The mightiest 16th-century Vasa was beyond a Royal carriage. It was a warship meant to create historic glory. Something I figured, only after, the fascinating exploration tour I took at this Swedish Ship Museum. The visit uncovered many attributes of this military expansion, however, what peculiarly captured my attention was its 500 recovered artefacts. It’s even more intriguing as these artefacts stayed underwater for over 300 years. Then one day, the ship mysteriously appeared on the Swedish shoreline, and that too quite intact. Vasa was the most powerful warship of its line and era. Not the largest though!
However, when you rover around the ship, is when you will notice the voluminous intensity of this vessel. It was loaded with heavy artillery on either side, weighing up to 550Kg. Much of the recovered artillery is now a part of the artefacts collection. Other items give insight into the remarkable lifestyle of the Swedish Royals. Here’s a summary of all the archaeological finds, I caught a glimpse of, in the Main Hall. This entire collection was rescued by the Swedish marine archaeologists in 1961.
Skulls and Skeletons
Nearly 17 skeletons of ancient mariners were uncovered from around Vasa’s hull. These external frameworks of bones, gave me an insight, into how the sailors must have looked back then. Studies of these remnants suggest that people who died onboard included 3 women and a child. Rest were all men. The women and the child were perhaps the royalty or the guests. Back then, the Swedish sailors were allowed to travel with their wives and children. The bones have been studied in detail to determine the medical history, age and other details of the people who sank with the ship.
One skeleton, was in fact, rescued with fingernails, hair, and a complete brain. Another interesting fact about this section is that the osteologist assigned to these bones refused to name them as letters. That is how skeleton A became Adam, and so forth. Sculptor Oscar Nilsson, an artist and an archaeologist, has been able to make real reconstructions of 6 people on board. Namely, Adam, Beata, Filip, Gustav, Ivar and Johan.
Artillery, Weapons, and Cannons
When it set sail, Vasa was the world’s most high-tech warship. One of the reasons quoted for Vasa to sink on its maiden voyage is that it’s gun deck was too heavy. As a matter of fact, the museum has arranged the 64 cannons on the gundeck as it must have been during the sail. This gives a real perspective of the actual situation. Other artillery, of this well-armed ship, has been arranged in a different section of the museum.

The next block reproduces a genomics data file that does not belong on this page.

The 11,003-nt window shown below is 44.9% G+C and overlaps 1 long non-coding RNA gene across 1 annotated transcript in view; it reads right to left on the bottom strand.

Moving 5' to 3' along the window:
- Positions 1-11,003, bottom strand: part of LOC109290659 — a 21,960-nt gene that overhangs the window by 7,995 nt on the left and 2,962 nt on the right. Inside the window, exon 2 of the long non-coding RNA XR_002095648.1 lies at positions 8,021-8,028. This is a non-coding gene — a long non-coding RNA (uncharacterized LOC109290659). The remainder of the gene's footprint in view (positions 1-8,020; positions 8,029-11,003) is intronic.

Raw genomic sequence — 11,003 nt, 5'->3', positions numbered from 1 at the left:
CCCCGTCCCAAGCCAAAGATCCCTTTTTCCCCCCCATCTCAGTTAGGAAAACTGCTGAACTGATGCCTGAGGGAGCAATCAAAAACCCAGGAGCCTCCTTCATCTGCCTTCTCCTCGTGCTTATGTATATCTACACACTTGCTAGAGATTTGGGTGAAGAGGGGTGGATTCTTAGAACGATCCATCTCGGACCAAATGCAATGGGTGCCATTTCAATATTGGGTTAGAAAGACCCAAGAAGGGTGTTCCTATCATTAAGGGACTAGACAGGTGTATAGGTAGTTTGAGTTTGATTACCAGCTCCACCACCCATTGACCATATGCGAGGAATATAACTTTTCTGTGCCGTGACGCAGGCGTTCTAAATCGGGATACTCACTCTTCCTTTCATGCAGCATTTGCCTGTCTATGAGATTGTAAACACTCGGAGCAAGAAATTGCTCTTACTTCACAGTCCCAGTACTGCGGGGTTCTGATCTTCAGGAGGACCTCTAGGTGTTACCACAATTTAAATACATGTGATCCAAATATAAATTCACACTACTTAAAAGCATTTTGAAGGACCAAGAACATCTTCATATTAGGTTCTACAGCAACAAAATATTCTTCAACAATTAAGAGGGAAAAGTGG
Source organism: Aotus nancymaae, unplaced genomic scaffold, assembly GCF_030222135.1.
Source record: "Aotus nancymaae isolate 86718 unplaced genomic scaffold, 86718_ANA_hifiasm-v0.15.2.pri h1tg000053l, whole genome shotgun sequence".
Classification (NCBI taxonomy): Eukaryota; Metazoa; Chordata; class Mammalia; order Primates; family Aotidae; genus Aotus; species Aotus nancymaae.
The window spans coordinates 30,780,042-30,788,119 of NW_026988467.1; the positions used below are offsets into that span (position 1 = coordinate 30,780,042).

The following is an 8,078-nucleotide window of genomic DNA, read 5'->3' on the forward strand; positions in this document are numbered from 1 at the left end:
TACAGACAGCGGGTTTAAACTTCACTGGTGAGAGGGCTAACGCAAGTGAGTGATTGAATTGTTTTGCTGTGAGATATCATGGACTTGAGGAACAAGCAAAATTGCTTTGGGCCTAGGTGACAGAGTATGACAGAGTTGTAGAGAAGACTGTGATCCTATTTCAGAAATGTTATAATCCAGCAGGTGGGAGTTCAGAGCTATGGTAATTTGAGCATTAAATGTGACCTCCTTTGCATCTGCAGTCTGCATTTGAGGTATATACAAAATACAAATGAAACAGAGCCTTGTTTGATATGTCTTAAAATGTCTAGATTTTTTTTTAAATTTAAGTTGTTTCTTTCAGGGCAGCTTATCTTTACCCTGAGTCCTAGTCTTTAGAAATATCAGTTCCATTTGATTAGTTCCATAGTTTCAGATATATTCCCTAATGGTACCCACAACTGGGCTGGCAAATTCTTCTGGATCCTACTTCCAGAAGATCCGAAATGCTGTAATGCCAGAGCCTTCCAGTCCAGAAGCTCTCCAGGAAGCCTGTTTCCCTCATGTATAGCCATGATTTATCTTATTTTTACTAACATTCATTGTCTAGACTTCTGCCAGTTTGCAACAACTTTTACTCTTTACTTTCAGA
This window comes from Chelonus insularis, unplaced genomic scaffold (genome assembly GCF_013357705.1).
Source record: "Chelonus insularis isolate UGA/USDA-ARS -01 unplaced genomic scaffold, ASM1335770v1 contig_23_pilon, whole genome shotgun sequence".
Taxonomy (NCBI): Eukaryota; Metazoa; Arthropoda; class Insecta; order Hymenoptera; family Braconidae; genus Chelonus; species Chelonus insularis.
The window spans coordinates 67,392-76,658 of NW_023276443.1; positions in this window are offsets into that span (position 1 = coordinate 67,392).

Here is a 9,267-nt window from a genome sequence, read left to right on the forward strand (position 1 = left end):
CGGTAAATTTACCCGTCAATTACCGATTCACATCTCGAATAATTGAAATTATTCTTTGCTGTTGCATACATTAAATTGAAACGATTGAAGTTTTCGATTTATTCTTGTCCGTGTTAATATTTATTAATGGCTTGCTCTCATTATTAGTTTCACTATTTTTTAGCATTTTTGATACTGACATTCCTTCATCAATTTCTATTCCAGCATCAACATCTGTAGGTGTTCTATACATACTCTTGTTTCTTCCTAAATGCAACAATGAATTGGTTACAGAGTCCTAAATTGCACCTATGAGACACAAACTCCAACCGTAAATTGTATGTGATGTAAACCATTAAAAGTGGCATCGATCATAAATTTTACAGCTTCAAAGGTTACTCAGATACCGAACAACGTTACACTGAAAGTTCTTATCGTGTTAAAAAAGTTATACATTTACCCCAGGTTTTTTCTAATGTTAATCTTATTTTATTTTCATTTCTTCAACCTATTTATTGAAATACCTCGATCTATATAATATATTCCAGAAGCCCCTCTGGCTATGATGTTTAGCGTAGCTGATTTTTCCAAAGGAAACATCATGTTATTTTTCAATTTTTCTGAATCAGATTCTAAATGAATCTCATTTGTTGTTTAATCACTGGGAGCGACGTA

The coin display at Vasa Ship Museum in Sweden includes silver, copper and alloy currency, some of which are stamped Swedish. One of the silver coins stamped Stockholm Vasa 1628 has now become a national token. Each coin features inscriptions that either mark Finnish, Swedish or Polish era.
Sails, Winter Rigging Equipment and Bowspirits
A walk around the ship throws light on the shipbuilding techniques and early life of Sweden. Especially the sails, that remind of you an early shipping era. When Vasa Ship was recovered, some of its parts were found to be damaged. The museum authorities have replaced those parts. They, however, have not treated the new parts with chemicals or any artificial paint. Only a slight colour difference marks the dissimilarity. This includes a new bowsprit along with, winter rigging instruments.
Towards the far end of the ship, I noticed Hercules pendants hanging down the lower galleries. The Hercules figure is, on display, as a pair of pendants. Each hanging on either side of the lower stern galleries. One of these figures is young, while other older. These pendants depict opposite aspects of Hercules, the ancient hero.
During antiquity, Hercules was extremely popular and thus the inscriptions. You will notice biblical and nationalistic symbols on the transom. These pendants are surrounded by pine, oak and linden carvings. Amongst all the pieces that surround these pendants, the most fascinating one is the 10ft long lion motif, fitted together with bolts. You will find similar lion designs all through the gunport doors and on either side of the royal coat. This symbol is said to represent the Roman emperors as King Gustav was highly influenced by them.
Amongst other findings are a variety of tools, clothing, letters and utensils recovered with Vasa. Even small quantities of food. Great display by the National Maritime Museum who have put in their best efforts to sustain this heritage landmark in Stockholm. I’d say, all in all, a heroic portrayal of glorified power!